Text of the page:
Prologue is a 3-oscillator, analog-modeled subtractive synth. A simple interface masks the instrument's capabilities; it has plenty of sound-shaping tools. In addition to the usual suspects, you get a variety of special oscillator waveforms such as formant, vocal, and partials configurations. A Wave MOD control adds a phase-shifted copy of the waveform to itself for phase cancellation and reinforcement effects.
Prologue also gives you FM and oscillator sync, and you can turn oscillator keyboard tracking off, which is particularly useful with FM. For filters, you get 12, 18, and 24 dB lowpass, 12 dB notch and bandpass, and 12 and 24 dB highpass. The filters are conveniently arrayed in a wheel at the instrument's center. This synth is terrific at producing rich analog-sounding tones (see Web Clip 2).
Spector gives you up to six oscillator pairs with differing signal-flow arrangements and frequency relationships (see Fig. 3). Each oscillator in each pair is fed through a dedicated spectrum filter for further waveform shaping. You can edit the oscillator waveforms and the filter spectra by clicking-and-dragging across the spectra with the mouse. The sound-generation tools — and, not surprisingly, the sounds — are reminiscent of my beloved Kawai K-5000, which rests in my attic to make room in my studio.
Spector is capable of anything from analog synth emulations to swept, gauzy digital pads to throaty lead sounds (see Web Clip 3). The sonic fodder for Spector and Mystic is vast and ridiculously immediate owing to the editable spectrum displays and other onscreen controls.
HALion One is the simplest instrument in the new lineup; it's a player for HALion presets. You can load any compatible HALion preset, and you can add to the factory library, which already has a nice collection of eminently playable instruments, including a GM set. HALion One gives you access to attack and release along with other patch-specific parameters such as cutoff frequency, resonance, preset-effects levels, and Velocity sensitivity. There is no deep editing here (for that you need the full version of HALion), but Steinberg's programmers have provided an excellent startup sample library.
FIG. 3: You use Spector's Oscillator pop-up menu to set the relative tuning of up to six oscillator pairs.
As part of the new VST3 specification, VST instruments and effects plug-ins can dynamically alter the number of buses based on the channel type they are assigned: surround, mono, or stereo. Any instantiated VST3 plug-in that is not producing sound does not drain CPU cycles. You can also save CPU cycles by defeating unused outputs of multiple-output plug-ins such as samplers.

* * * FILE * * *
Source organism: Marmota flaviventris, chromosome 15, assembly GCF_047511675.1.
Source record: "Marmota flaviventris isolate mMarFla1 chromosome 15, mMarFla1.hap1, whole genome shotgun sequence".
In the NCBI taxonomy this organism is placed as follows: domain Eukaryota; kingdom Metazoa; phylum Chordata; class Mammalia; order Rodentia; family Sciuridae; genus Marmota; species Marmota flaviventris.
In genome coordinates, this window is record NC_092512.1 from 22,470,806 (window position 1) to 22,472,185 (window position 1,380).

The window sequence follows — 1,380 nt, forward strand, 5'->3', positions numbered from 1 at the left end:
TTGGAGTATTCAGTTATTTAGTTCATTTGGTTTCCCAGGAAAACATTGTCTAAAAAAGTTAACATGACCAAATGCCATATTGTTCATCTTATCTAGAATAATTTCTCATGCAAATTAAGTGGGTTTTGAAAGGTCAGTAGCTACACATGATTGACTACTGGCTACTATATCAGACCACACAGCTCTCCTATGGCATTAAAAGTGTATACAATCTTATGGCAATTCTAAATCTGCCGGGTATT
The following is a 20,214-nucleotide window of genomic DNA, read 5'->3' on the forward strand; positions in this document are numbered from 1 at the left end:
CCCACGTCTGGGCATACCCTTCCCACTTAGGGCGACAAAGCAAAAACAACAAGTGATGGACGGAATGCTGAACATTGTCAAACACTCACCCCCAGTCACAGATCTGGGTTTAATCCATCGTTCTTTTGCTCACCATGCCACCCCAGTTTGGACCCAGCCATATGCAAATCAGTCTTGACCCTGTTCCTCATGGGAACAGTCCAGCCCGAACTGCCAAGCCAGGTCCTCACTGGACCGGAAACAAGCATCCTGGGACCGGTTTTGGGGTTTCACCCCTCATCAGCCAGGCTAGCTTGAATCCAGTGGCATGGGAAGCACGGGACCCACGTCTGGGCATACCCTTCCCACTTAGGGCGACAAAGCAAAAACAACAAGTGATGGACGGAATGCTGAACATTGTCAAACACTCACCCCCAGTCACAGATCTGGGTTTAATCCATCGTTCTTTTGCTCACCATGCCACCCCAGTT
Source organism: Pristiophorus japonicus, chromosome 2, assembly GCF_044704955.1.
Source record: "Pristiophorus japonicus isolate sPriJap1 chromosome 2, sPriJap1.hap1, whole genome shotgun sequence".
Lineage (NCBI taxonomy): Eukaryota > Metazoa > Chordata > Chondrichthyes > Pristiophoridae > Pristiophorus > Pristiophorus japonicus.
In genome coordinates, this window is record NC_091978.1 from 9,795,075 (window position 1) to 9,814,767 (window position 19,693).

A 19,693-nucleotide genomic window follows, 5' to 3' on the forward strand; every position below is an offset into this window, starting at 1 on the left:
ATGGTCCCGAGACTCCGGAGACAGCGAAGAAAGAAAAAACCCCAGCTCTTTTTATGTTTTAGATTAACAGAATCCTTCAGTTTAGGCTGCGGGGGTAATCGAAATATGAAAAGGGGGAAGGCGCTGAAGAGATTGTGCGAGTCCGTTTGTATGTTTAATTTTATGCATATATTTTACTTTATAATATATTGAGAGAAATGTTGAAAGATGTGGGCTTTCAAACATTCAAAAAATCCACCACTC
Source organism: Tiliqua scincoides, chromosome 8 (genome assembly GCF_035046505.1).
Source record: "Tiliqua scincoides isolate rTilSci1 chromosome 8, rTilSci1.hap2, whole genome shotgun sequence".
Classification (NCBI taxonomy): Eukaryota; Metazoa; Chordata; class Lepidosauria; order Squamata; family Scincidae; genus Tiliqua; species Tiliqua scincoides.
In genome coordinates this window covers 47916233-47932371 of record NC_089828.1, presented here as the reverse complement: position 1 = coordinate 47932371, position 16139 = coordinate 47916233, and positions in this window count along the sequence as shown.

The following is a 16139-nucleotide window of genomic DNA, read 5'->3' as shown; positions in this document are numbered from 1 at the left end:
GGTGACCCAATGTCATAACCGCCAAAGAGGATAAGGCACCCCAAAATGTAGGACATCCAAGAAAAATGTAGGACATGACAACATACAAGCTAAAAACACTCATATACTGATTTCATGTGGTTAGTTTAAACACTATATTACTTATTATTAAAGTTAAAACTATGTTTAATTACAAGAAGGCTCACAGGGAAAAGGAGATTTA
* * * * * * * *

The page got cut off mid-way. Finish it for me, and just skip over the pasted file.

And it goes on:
The new Instrument track class is a great time-saver for single-timbre stereo instruments. You can insert such instruments with an associated MIDI track, automation, and audio output in one fell swoop. A handy parameter box lets you set up a batch of instruments along with their track and I/O assignments at once. However, to use several instruments and outputs on a multitimbral VSTi, you still need to use the VSTi rack and assign multiple MIDI tracks and channels, as well as audio outputs. Not surprisingly, none of the built-in instruments are multitimbral.
No sequencer that I'm aware of offers multitimbral instruments in its built-in collection. Nonetheless, plenty of third-party software instruments are multitimbral, and it would be a great convenience to have the option to include multitimbral setup capabilities within Instrument tracks.
Down by the Docs
Steinberg has reintroduced hard-copy documentation with Getting Started, an introduction to Cubase 4 and its sibling Cubase Studio 4, and a nearly 600-page Operation Manual. Getting Started is an excellent orientation to essential functions such as setup, recording audio and MIDI, and editing. It contains thorough explanations and lucidly written tutorials. When that isn't enough, there's plenty of online help, including a plug-in guide, remote controller information, a MIDI devices reference, a menu reference, and the entire Operation Manual in PDF format. Contextual help is also available at the tip of your mouse.
With Cubase 4, Steinberg has knocked the ball out of the park. MediaBay and SoundFrame provide a huge speedup in work flow. Control Room is a major milestone in centralizing the computer's role in the studio. The new synthesizers offer a fresh sonic contrast to the typical analog-modeling and sample-playback fare accompanying many software workstations. Devotees of earlier versions of Cubase owe themselves an upgrade. If you use other sequencing software, you should have a look at what Cubase 4 has to offer. I recommend it enthusiastically.
Marty Cutler will soon debut his new band, the Nigerian Banjo Scam. Kindly purchase your tickets in advance.
digital audio sequencer
upgrades from $199.99
|EASE OF USE
|QUALITY OF SOUNDS
RATING PRODUCTS FROM 1 TO 5
PROS: Control Room can replace hardware mixer. SoundFrame integrates all relevant media. Terrific-sounding new synths. Instrument tracks combine VSTi, MIDI, audio, and automation in a single track. Clear and plentiful documentation.
CONS: Instrument tracks can't handle multitimbral instruments.